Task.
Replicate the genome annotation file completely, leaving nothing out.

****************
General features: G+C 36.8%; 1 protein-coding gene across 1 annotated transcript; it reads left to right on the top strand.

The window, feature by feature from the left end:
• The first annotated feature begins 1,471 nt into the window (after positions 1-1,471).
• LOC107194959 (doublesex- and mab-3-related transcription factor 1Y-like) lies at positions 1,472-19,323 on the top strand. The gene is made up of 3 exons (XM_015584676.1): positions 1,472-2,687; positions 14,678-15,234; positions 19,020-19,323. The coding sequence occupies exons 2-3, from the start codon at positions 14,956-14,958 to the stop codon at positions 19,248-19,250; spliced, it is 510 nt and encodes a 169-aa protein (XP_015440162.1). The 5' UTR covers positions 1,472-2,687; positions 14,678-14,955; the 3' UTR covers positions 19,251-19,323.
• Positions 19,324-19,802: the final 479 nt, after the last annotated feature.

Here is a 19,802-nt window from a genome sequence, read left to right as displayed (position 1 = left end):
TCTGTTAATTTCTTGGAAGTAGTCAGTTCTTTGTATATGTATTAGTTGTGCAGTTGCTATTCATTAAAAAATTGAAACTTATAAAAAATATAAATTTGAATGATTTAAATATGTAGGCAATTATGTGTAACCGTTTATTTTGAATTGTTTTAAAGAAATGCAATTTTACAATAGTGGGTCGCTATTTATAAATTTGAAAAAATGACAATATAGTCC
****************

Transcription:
General features: G+C 36.8%; 1 protein-coding gene across 1 annotated transcript; it reads left to right on the top strand.

The window, feature by feature from the left end:
• The first annotated feature begins 1,471 nt into the window (after positions 1-1,471).
• LOC107194959 (doublesex- and mab-3-related transcription factor 1Y-like) lies at positions 1,472-19,323 on the top strand. The gene is made up of 3 exons (XM_015584676.1): positions 1,472-2,687; positions 14,678-15,234; positions 19,020-19,323. The coding sequence occupies exons 2-3, from the start codon at positions 14,956-14,958 to the stop codon at positions 19,248-19,250; spliced, it is 510 nt and encodes a 169-aa protein (XP_015440162.1). The 5' UTR covers positions 1,472-2,687; positions 14,678-14,955; the 3' UTR covers positions 19,251-19,323.
• Positions 19,324-19,802: the final 479 nt, after the last annotated feature.

Here is a 19,802-nt window from a genome sequence, read left to right as displayed (position 1 = left end):
TCTGTTAATTTCTTGGAAGTAGTCAGTTCTTTGTATATGTATTAGTTGTGCAGTTGCTATTCATTAAAAAATTGAAACTTATAAAAAATATAAATTTGAATGATTTAAATATGTAGGCAATTATGTGTAACCGTTTATTTTGAATTGTTTTAAAGAAATGCAATTTTACAATAGTGGGTCGCTATTTATAAATTTGAAAAAATGACAATATAGTCC